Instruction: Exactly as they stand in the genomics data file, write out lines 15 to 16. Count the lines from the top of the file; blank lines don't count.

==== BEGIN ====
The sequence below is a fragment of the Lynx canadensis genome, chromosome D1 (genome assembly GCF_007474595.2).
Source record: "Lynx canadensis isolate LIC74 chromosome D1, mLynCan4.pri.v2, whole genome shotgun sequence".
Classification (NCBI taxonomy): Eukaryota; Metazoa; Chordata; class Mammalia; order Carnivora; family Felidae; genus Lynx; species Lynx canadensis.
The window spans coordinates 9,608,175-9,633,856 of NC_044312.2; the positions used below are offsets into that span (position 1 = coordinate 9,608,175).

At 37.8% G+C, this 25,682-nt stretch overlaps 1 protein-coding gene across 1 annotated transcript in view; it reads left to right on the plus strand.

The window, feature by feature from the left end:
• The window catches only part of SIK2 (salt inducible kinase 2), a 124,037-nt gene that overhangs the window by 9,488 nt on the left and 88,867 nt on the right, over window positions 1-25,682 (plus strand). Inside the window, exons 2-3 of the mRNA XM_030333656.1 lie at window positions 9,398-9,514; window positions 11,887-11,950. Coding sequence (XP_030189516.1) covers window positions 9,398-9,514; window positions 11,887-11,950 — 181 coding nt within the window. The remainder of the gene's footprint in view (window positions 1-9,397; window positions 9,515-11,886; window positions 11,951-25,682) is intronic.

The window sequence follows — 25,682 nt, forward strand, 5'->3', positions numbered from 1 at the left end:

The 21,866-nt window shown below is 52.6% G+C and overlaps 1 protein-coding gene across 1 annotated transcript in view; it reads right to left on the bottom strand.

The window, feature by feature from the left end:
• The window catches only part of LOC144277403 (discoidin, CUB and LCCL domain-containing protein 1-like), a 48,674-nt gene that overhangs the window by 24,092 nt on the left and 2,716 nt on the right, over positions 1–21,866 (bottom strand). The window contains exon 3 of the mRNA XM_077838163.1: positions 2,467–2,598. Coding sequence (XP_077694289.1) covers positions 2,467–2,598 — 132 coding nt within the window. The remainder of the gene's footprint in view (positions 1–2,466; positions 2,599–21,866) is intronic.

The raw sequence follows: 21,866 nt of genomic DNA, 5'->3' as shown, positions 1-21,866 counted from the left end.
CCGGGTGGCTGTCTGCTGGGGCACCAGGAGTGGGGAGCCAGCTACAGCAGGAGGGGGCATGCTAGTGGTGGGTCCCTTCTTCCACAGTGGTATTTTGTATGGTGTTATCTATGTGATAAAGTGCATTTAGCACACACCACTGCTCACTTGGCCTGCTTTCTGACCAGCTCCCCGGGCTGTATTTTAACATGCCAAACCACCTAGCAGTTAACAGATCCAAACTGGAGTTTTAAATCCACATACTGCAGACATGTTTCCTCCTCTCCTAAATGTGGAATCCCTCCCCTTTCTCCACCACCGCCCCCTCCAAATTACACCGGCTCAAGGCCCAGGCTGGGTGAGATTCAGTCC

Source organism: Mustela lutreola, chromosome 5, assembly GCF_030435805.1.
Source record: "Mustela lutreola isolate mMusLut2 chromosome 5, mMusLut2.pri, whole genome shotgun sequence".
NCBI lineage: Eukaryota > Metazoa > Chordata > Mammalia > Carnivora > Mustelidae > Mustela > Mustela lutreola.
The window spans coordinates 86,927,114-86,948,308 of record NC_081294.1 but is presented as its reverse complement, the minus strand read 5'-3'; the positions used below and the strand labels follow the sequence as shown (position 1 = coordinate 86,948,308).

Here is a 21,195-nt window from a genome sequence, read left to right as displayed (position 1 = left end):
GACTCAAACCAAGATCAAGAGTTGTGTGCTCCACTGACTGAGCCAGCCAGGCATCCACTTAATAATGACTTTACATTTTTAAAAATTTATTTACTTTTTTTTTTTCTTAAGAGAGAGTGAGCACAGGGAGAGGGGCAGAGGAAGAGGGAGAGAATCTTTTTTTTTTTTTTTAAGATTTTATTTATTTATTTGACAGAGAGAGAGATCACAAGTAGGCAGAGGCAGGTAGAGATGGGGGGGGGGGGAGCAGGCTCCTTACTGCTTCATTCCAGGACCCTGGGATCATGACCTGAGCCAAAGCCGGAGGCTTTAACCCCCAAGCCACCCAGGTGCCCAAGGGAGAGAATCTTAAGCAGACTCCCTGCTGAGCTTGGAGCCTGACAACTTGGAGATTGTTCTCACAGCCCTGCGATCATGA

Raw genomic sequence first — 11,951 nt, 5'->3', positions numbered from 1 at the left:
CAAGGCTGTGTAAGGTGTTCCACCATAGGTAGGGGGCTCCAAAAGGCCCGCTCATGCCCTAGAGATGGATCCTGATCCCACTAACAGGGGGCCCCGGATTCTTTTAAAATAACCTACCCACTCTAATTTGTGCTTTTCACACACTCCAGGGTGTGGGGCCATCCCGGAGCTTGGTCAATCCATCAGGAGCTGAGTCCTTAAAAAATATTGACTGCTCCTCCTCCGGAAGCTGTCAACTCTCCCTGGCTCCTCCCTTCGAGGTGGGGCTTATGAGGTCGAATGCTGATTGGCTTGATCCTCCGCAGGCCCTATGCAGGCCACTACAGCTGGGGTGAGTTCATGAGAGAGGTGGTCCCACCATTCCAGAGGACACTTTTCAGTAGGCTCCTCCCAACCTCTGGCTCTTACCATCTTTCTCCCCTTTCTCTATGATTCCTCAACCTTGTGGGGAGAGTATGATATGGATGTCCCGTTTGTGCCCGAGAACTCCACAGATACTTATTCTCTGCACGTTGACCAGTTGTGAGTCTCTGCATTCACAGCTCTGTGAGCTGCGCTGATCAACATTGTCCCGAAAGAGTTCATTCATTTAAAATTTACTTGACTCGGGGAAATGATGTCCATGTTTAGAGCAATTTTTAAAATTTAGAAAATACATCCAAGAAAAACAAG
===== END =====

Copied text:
Source record: "Mustela lutreola isolate mMusLut2 chromosome 5, mMusLut2.pri, whole genome shotgun sequence".
NCBI lineage: Eukaryota > Metazoa > Chordata > Mammalia > Carnivora > Mustelidae > Mustela > Mustela lutreola.